DSAEK, however, can be challenging in patients who have had prior tube shunt procedures and potential problems include the tube interfering with the placement of the graft, the tube providing a potential route for the air to escape, inadequate air tamponade, possible graft detachment and papillary block glaucoma, and air migrating behind the pupil. .
Despite these potential challenges, a number of recent reports have shown good outcomes of DSAEK in patients with prior placement of GDDs. , , – Kim et al.  performed DSAEK in 11 eyes with GDDs and reported that though the procedure was more challenging, the presence of GDDs was not a contraindication to DSAEK. In one of the larger series, Phillips et al.  performed DSAEK in 19 eyes with prior trabeculectomies and 9 with GDDs and compared the results with 431 eyes which had DSAEK without prior surgeries. Though the intraoperative complication rate in the study group (7.1%) was higher than in the control group, there were no primary graft failures in the study group and the dislocation and graft decentration rates were both 3.6%. Our limited result showed even lower complication rate. Quek et al.  retrospectively analyzed 47 eyes with pre-existing glaucoma which underwent DSAEK and reported that IOP in glaucomatous eyes undergoing DSAEK can be controlled with minimal increase after DSAEK and eyes with previous filtration surgery required fewer medications to control elevated IOP than eyes that had not had previous surgery. Esquenazi et al.  and Riaz et al.  each reported 1 patient with prior Ahmed glaucoma valve implantation who underwent DSAEK successfully with good IOP control and graft survival. Other authors have reported successful DSAEK after failed PKP,  and good outcomes of trabeculectomy after DSAEK.  Anshu et al.  reviewed 835 cases of DSEK and found that patients with medically managed glaucoma had better 5-year graft survival than those with surgically managed glaucoma. Interestingly, in another study by Anshu et al.  the authors reported that patients who received Descemet’s membrane endothelial keratoplasty (DMEK) had a significantly reduce risk of transplant rejection than those who received DSEK or PK.
The continuous air pumping technique is primarily for tamponading the graft and maintaining the anterior chamber deep, because these are 2 challenges for the conventional air injection technique in DSAEK. In conventional DSAEK, air leakage will result in insufficient IOP which can result in poor graft attachment and drainage of the interface fluid, while air migrating behind the pupil with uncontrolled single air pumping can result in excessively high IOP which can lead to retinal ganglion cell damage and compromise of the retinal circulation. Our continuous air pumping technique can avoid these 2 problems. Additionally, it can also lessen the operative time spent in air tamponade. We used 10 minutes to maintain graft attachment, which is less than the previously reported 30 to 60 minutes ,  spent for addressing intraoperative complications such as shallow anterior chamber and high IOP. Prolonged surgical time, repeated entrance of instrument, and shallow anterior chamber may cause more mechanical endothelial damage resulting in graft failure. Our results also showed that the postoperative cup/disc ratio did not significantly change. We believe that the continuous air pumping technique could be performed safely in glaucoma patients.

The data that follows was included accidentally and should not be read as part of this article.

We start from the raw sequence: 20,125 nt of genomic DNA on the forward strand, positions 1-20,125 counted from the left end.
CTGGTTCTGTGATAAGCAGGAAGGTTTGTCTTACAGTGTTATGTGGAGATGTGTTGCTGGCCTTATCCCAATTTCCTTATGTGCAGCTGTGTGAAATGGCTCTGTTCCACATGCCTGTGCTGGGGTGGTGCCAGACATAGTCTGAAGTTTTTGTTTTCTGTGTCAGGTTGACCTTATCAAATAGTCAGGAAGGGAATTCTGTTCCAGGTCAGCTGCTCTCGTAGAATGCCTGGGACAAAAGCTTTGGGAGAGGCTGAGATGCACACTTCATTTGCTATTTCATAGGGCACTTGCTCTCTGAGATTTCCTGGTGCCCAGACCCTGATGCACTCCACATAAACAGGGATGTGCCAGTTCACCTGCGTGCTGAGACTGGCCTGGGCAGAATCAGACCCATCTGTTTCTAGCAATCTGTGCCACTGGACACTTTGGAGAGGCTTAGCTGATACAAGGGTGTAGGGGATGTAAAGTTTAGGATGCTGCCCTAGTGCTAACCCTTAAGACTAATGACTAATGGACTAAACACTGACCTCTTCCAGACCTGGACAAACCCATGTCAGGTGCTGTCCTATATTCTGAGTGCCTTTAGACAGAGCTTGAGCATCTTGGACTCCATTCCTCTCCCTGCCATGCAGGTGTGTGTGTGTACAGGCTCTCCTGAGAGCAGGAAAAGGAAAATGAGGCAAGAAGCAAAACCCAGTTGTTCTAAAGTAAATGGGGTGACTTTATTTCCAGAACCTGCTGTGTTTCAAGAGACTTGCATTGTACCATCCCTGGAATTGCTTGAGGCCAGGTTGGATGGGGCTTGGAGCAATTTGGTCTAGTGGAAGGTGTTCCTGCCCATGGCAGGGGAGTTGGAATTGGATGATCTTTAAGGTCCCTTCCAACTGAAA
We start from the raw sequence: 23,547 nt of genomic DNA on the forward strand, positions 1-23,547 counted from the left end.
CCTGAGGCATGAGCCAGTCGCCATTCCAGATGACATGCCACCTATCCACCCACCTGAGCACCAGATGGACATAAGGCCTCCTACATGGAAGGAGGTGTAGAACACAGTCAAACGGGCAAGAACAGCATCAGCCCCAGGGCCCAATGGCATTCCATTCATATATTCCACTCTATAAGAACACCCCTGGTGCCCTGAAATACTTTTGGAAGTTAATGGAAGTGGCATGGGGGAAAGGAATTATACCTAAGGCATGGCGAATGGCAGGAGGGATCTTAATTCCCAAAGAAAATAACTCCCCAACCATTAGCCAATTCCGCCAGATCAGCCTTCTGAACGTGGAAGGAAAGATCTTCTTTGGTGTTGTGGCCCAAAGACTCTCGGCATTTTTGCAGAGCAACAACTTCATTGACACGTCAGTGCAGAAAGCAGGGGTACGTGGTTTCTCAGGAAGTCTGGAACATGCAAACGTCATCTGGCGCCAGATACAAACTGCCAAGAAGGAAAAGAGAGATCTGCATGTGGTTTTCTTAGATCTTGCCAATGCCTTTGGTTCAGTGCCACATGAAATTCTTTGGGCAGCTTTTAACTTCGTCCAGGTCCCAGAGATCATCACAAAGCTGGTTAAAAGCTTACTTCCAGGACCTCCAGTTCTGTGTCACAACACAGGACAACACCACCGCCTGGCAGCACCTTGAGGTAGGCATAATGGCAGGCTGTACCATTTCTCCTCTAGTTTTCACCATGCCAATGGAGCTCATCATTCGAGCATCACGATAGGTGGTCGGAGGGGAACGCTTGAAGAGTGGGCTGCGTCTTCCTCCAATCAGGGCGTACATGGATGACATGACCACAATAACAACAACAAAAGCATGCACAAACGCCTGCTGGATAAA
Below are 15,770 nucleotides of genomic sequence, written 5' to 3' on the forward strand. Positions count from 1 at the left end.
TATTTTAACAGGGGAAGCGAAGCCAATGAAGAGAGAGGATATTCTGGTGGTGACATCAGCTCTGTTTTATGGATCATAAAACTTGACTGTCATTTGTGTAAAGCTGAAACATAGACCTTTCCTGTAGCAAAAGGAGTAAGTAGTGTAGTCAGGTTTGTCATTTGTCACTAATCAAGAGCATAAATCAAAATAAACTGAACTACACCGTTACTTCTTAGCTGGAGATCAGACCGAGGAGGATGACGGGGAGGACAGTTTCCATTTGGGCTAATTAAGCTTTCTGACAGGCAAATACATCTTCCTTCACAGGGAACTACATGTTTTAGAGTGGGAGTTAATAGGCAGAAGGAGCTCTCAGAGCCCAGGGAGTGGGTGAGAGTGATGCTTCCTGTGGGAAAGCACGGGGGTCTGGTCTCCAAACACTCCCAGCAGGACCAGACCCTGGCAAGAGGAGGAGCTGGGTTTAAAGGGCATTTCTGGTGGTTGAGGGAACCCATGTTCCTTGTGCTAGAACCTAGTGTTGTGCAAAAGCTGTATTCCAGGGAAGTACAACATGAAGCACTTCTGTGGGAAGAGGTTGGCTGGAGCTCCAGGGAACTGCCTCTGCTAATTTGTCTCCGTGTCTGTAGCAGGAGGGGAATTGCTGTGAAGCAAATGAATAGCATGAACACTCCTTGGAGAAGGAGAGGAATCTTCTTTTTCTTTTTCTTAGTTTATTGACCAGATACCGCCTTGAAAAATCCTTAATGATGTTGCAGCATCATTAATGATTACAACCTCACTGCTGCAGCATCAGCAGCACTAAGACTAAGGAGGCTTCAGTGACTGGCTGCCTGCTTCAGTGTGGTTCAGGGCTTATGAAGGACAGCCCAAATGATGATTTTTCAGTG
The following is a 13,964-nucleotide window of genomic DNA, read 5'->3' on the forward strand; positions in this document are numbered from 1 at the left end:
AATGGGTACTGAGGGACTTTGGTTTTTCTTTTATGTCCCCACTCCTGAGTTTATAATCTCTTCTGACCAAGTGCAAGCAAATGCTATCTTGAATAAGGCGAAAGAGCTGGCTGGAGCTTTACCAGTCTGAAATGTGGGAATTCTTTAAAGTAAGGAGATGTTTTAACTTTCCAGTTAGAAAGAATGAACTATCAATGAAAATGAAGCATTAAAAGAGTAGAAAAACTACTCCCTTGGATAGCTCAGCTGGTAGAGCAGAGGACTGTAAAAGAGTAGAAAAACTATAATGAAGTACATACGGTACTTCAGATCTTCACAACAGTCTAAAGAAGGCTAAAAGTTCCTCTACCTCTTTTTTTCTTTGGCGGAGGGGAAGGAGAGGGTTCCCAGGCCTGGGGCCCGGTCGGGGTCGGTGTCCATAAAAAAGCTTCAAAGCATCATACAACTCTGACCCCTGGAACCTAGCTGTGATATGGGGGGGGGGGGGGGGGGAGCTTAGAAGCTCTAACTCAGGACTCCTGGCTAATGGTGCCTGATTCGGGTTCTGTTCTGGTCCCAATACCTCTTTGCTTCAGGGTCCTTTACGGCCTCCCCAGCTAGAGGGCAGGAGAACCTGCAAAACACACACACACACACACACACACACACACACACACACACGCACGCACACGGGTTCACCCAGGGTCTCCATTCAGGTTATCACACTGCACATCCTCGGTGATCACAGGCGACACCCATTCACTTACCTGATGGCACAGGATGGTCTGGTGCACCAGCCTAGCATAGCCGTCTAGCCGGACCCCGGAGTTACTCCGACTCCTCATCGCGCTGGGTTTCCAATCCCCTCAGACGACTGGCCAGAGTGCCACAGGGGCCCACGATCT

In this study, the post-operative IOP was maintained at therapeutic levels in all patients except 1, and 3 patients had a decreased requirement of glaucoma medications after surgery. The possible mechanisms for the control of IOP and graft success included the Ahmed tube provides effective IOP control postoperatively and synechiolysis and intracameral air tamponade during DSAEK not only supports the donor tissue, but also expands the anterior chamber angle. This wide open angle may induce functional recovery of the trabecular meshwork and improve aqueous humor drainage.
AS-OCT is a newly developed method for measuring the anterior chamber angle that is safe and simpler to perform than gonioscopy. We recently reported that AS-OCT provided excellent reproducibility for the quantitative measurement of anterior chamber angles before and after cataract surgery.  In this study, we used AS-OCT to assess the variation in angle changes related to DSAEK and found that the technique is useful to determine tube position when there is corneal opacity near the limbus.
Limitations of this study include a small number of patients, relatively short follow-up period, and all surgeries were performed at a single center.
Conceived and designed the experiments: MCT. Performed the experiments: CML. Analyzed the data: YHC. Contributed reagents/materials/analysis tools: DWL JTC. Wrote the paper: MCT.